National Oceanic and Atmospheric Administration Logo Climate Monitoring / Climate of 2000 / Help

National Oceanic and Atmospheric Administration

Climate of 2000
March in Historical Perspective

National Climatic Data Center, 18 April 2000

Global Blended Temperature Product
larger image
A generally westerly flow of mild air for the fourth month in a row helped produce warm anomalies over much of North America. The warmest anomalies were noted over the north central sections of the North American continent. In fact, March 2000 land temperatures were much above the long term average, second only to March 1990. Warm anomalies were also noted over much of northwest Africa, parts of Europe, and eastward into central Siberia. The greatest anomalies exceeding 5 C were observed near Hudson Bay in eastern Canada, and across central Siberia just north of Mongolia. The unseasonably cold winter in parts of south central China and Mongolia was replaced by slightly above average temperatures this month. For the second month in a row, extensive cloud cover and tropical systems kept parts of southern Africa and Western Australia cooler than average. Deadly flooding was again reported across portions of southeast Africa. Additional details and global regional information are available in other sections of this report.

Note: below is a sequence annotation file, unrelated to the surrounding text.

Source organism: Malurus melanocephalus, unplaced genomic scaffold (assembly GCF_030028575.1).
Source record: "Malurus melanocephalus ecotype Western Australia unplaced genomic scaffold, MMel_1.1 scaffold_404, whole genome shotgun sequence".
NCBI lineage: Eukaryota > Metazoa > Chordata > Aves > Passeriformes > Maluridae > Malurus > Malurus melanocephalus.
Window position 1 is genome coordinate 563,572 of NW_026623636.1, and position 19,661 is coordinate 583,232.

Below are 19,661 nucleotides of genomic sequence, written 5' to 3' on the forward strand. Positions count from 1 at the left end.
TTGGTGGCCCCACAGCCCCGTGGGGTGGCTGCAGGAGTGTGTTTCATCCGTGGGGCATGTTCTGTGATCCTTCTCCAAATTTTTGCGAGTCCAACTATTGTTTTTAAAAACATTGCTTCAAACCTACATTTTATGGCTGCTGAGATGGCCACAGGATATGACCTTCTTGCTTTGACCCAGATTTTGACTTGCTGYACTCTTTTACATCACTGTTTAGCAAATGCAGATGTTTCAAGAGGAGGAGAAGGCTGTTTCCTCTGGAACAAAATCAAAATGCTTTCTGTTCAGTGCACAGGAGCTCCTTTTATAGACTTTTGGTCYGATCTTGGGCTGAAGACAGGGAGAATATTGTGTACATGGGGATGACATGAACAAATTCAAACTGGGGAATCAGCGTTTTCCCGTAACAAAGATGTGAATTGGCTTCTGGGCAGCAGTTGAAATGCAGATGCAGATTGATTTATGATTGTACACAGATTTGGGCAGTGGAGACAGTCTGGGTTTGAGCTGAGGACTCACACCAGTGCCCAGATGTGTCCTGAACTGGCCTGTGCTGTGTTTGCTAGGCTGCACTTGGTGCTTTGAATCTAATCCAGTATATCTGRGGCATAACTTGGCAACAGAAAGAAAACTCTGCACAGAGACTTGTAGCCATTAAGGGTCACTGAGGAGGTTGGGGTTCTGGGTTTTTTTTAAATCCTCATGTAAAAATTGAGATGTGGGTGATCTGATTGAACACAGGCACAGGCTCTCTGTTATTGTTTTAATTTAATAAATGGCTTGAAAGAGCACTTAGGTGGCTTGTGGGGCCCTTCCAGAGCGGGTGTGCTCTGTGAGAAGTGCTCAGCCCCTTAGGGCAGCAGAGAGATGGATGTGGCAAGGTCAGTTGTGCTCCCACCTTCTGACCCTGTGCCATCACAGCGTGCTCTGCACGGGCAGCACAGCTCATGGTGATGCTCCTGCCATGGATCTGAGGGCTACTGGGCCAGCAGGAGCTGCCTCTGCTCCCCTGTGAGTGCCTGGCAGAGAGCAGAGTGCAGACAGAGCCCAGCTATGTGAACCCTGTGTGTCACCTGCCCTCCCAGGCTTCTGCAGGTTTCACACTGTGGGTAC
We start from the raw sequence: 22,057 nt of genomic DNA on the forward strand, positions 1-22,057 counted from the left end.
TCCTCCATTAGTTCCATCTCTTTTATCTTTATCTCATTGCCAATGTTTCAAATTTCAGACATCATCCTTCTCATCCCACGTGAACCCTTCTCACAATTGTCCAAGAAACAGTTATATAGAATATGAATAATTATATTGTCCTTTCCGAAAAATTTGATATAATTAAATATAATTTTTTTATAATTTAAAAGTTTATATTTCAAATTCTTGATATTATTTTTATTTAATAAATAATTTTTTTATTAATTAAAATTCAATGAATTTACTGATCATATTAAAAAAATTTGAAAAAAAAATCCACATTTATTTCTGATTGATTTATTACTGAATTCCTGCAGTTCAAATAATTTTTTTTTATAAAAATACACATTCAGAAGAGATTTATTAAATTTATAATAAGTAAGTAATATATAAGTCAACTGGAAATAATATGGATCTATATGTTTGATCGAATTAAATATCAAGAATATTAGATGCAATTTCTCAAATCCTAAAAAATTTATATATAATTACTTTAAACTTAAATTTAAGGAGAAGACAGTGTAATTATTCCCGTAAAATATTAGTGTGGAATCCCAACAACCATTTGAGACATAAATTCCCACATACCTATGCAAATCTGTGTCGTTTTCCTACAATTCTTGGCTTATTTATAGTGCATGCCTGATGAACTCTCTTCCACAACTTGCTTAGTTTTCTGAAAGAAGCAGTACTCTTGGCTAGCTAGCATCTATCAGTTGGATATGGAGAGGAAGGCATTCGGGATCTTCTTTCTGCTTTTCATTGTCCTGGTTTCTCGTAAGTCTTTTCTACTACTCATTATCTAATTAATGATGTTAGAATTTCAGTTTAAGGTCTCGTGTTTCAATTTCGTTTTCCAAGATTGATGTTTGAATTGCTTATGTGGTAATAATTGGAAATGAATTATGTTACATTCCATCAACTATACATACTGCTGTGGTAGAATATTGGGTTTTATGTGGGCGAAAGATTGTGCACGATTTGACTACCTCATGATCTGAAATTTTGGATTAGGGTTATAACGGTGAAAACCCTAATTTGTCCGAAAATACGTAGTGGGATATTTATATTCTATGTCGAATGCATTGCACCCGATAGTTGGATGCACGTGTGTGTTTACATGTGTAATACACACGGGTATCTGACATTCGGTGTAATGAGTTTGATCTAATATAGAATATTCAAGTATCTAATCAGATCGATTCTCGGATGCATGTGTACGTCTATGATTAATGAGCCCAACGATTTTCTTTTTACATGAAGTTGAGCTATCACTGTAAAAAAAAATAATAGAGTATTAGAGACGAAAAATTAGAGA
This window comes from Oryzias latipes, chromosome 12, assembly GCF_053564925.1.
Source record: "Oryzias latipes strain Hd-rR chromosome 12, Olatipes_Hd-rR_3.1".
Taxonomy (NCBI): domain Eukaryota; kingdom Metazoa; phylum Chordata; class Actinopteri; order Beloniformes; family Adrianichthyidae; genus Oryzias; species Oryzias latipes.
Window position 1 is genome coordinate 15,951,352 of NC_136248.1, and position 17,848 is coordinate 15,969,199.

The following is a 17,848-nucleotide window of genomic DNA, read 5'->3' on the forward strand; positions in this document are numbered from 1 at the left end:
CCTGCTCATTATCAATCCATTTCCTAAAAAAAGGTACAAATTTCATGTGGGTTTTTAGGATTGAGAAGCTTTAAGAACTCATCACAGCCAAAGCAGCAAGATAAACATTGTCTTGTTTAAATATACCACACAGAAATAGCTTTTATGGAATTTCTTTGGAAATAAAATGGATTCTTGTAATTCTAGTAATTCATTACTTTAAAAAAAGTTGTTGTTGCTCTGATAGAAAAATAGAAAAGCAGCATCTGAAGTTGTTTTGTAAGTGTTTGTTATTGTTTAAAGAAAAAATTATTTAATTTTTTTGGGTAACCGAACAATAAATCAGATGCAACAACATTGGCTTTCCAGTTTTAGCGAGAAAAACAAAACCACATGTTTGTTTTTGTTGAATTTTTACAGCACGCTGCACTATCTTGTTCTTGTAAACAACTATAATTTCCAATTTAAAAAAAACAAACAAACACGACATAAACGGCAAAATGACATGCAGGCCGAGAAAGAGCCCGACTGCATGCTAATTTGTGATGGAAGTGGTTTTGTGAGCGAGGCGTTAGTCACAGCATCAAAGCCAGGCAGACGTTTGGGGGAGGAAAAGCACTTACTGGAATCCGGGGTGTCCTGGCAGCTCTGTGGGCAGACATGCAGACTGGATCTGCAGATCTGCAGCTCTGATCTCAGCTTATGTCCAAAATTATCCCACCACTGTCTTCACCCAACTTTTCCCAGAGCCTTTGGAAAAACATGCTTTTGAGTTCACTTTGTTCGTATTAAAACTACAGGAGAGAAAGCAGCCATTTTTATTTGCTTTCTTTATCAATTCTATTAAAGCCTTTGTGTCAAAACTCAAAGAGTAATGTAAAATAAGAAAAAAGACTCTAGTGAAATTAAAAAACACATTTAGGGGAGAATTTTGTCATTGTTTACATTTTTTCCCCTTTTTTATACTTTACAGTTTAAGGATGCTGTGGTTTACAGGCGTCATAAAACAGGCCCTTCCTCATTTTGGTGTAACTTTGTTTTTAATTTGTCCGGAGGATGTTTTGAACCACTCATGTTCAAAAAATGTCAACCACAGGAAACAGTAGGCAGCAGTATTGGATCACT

Line separating section as of the report

For all climate questions other than questions concerning this report, please contact the National Climatic Data Center's Climate Services Division:

Climate Services Division
NOAA/National Climatic Data Center
151 Patton Avenue, Room 120
Asheville, NC 28801-5001
fax: 828-271-4876
phone: 828-271-4800
email: ncdc.orders@noaa.gov
Line separating section as of the report

For questions about this report, please contact:

Mike Changery
NOAA/National Climatic Data Center
151 Patton Avenue
Asheville, NC 28801-5001
fax: 828-271-4328
email: mchangry@ncdc.noaa.gov

Top of Page Top of Page


National Oceanic and Atmospheric Administration Logo NCDC / Climate Monitoring / Climate of 2000 / Help